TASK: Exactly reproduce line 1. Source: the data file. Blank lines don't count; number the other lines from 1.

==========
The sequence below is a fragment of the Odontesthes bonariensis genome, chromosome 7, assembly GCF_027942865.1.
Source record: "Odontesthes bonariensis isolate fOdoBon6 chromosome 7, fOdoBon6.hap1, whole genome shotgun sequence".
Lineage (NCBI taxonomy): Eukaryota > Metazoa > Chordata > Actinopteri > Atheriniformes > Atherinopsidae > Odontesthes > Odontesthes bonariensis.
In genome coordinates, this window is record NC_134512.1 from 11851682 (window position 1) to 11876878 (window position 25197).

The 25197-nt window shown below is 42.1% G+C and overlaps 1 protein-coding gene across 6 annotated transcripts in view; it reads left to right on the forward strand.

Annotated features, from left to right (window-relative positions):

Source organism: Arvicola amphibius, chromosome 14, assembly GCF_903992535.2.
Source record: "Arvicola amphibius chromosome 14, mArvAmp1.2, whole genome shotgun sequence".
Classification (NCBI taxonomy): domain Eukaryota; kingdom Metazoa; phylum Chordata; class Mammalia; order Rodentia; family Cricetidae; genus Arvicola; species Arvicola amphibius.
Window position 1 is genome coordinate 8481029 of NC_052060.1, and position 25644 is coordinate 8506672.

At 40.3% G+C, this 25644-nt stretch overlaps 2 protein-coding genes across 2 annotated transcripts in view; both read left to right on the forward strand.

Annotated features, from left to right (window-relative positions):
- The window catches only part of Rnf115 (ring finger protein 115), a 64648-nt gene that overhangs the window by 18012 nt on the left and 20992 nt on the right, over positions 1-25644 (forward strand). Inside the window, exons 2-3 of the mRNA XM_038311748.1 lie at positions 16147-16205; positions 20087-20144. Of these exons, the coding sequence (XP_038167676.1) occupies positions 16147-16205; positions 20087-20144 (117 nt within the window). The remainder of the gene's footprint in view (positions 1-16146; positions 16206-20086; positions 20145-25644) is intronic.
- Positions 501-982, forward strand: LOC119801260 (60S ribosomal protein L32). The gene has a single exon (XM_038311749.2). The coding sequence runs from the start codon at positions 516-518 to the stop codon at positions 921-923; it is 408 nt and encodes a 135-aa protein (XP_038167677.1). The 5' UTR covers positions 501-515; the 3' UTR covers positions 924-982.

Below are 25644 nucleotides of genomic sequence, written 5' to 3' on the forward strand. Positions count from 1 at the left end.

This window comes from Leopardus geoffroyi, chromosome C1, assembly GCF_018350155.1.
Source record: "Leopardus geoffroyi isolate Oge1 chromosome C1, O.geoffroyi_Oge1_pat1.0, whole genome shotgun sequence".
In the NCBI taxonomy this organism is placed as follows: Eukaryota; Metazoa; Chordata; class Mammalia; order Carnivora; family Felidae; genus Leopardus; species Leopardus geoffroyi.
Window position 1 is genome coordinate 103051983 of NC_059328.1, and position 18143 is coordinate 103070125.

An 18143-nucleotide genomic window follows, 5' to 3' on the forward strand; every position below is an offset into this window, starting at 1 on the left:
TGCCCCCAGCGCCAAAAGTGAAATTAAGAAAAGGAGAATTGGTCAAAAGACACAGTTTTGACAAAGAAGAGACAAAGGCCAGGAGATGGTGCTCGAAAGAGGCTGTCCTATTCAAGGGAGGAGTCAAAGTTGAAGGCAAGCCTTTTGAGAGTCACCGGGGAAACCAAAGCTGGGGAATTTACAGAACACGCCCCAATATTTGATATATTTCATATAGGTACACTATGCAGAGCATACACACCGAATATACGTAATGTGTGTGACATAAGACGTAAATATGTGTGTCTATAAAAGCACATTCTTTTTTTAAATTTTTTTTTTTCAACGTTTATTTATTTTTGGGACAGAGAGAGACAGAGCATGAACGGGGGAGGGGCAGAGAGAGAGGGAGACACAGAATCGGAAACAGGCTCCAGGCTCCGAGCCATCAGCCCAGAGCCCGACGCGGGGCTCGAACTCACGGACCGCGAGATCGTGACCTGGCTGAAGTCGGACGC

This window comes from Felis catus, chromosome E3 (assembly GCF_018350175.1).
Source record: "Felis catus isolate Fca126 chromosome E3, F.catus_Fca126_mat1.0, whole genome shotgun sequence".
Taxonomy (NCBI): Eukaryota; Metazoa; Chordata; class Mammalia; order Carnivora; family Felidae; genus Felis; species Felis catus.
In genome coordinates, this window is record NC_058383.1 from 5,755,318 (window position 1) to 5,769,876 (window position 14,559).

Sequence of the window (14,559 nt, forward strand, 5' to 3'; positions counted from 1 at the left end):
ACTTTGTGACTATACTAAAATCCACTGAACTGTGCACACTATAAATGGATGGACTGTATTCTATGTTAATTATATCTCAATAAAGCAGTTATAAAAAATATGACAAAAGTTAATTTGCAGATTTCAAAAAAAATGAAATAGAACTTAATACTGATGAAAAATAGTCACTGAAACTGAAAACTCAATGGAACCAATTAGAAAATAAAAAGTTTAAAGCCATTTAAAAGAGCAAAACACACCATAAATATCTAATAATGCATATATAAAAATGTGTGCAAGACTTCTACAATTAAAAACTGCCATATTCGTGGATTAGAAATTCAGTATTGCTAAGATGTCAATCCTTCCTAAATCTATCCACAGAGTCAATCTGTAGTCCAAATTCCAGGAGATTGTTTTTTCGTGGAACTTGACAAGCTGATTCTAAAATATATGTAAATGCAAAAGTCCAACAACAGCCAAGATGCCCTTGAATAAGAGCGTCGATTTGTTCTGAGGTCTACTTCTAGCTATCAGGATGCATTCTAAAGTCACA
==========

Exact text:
The sequence below is a fragment of the Odontesthes bonariensis genome, chromosome 7, assembly GCF_027942865.1.